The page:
PHIL 102 Contemporary Moral Problems • 5 Cr.
Provides philosophical consideration of some of the main moral problems of modern society and civilization such as abortion, euthanasia, war, and capital punishment. Topics vary. Fulfills social science or humanities credit at BC.
After completing this class, students should be able to:
- Formulate, clarify and evaluate arguments.
- Analyze and assess views that make ethics a matter of convention, including moral relativism and Divine Command Theory.
- Explain and evaluate substantive ethical theories of right action such as utilitarianism and respect for persons, virtue ethics and the ethics of care.
- Explain how substantive ethical theories including utilitarianism, respect for persons and the ethics of care incorporate the value of cultural diversity. Explain the ethical foundations for sustainability.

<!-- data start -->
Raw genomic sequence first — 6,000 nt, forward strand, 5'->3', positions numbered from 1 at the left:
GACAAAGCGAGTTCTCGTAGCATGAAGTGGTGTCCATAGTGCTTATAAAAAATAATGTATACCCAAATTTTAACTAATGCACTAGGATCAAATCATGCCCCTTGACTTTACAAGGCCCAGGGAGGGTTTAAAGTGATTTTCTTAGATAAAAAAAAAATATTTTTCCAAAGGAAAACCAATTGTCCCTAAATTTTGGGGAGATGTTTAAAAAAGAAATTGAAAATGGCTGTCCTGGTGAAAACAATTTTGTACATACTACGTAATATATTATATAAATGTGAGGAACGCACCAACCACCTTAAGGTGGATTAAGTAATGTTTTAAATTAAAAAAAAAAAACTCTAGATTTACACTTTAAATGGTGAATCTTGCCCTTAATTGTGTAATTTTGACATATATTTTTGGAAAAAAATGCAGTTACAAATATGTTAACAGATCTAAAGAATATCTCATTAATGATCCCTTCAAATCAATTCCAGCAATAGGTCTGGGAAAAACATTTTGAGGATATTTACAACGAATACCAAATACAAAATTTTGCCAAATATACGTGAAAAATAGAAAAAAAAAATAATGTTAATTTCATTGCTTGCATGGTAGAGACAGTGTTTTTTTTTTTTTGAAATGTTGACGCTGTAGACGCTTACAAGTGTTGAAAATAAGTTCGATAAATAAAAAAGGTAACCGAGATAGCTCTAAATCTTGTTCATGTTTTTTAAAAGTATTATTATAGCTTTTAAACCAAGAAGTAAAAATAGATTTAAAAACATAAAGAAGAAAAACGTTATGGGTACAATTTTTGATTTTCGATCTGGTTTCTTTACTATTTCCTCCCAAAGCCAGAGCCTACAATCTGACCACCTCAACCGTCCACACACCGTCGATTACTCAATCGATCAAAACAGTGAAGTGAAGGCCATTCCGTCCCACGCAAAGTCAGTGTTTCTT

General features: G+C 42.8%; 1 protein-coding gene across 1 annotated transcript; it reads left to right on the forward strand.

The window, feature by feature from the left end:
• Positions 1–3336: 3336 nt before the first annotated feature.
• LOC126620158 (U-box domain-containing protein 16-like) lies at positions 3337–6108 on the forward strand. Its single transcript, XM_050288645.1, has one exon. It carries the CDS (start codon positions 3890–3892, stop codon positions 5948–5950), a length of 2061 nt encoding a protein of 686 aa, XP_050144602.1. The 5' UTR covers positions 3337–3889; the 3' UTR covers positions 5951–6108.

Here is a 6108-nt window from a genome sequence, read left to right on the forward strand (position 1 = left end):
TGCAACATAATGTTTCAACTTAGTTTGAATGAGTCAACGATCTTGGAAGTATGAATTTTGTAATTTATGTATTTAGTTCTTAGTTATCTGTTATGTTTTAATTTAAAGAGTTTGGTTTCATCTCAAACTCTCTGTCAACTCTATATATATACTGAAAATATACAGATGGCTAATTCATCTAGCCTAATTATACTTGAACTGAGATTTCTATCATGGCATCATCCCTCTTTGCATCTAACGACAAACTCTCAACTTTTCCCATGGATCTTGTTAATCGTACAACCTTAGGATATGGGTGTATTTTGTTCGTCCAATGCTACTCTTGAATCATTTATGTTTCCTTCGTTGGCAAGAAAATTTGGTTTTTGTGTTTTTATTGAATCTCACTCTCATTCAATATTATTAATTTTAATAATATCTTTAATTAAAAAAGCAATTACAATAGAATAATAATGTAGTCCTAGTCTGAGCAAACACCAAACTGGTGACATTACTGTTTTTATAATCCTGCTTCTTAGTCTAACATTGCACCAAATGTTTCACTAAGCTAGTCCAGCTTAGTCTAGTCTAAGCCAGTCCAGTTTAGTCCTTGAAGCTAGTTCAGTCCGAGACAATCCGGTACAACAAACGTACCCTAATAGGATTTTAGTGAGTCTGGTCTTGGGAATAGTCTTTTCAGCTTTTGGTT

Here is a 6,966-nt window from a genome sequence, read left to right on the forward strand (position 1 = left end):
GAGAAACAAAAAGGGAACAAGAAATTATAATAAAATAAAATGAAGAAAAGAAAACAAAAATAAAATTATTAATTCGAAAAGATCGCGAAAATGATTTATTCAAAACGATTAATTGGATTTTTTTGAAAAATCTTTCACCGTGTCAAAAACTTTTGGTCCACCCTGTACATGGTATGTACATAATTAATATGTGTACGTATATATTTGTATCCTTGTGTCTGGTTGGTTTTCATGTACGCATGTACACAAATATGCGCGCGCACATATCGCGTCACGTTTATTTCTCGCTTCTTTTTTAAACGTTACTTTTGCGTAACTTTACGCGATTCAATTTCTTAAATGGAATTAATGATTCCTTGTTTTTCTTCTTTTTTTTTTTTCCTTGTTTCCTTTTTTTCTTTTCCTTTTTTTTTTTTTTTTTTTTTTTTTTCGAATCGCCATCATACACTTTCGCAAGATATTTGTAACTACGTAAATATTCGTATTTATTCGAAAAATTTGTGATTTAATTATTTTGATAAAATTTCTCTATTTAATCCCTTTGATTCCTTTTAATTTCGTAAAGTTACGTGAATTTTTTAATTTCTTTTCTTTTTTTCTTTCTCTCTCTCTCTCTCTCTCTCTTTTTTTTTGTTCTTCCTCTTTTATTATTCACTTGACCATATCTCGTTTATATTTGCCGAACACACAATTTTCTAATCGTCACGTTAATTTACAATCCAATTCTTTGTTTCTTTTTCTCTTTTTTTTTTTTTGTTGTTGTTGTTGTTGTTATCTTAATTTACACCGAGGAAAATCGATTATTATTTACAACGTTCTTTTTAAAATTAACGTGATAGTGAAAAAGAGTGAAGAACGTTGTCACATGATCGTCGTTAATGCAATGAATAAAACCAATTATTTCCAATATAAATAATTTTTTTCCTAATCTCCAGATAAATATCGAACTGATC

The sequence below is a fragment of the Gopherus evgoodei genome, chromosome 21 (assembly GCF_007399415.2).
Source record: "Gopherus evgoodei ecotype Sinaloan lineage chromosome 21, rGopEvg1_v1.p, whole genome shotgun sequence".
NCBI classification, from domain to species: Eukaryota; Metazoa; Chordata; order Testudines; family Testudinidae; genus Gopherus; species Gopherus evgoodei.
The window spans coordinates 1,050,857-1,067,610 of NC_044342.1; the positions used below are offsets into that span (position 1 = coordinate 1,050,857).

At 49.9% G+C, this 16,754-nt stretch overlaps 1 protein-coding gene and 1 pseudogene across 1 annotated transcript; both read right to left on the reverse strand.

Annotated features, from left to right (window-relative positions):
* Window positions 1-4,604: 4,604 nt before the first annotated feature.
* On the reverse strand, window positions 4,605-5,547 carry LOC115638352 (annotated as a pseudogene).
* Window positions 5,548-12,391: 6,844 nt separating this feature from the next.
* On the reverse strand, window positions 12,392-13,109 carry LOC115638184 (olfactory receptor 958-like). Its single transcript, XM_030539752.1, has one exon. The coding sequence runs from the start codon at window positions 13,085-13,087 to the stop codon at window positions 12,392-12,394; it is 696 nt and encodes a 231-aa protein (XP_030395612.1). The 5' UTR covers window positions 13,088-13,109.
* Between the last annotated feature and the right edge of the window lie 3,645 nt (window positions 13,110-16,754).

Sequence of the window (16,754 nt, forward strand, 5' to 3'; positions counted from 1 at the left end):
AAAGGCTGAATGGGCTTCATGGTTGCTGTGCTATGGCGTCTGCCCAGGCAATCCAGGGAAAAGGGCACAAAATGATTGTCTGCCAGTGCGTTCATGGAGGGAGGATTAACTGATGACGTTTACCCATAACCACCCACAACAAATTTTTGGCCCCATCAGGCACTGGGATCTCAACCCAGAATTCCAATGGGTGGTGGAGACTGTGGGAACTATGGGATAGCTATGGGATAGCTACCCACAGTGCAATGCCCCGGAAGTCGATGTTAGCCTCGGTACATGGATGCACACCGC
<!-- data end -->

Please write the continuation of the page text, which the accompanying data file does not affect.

- Apply substantive ethical theories including utilitarianism and respect for persons to a range of specific problem areas like the death penalty, physician assisted suicide, animal rights, poverty, environmental protection and free speech.
- Write argumentative essays containing clear thesis claims, strong arguments for the theses, reasonable consideration of opposing views, and conforming to the presentation/writing standards set forth in the "BC Philosophy Writing Guidelines.
- Explain and evaluate major theoretical approaches to social justice.
- Apply theories of justice to explain problems of structural injustice such as racism, sexism, colonialism.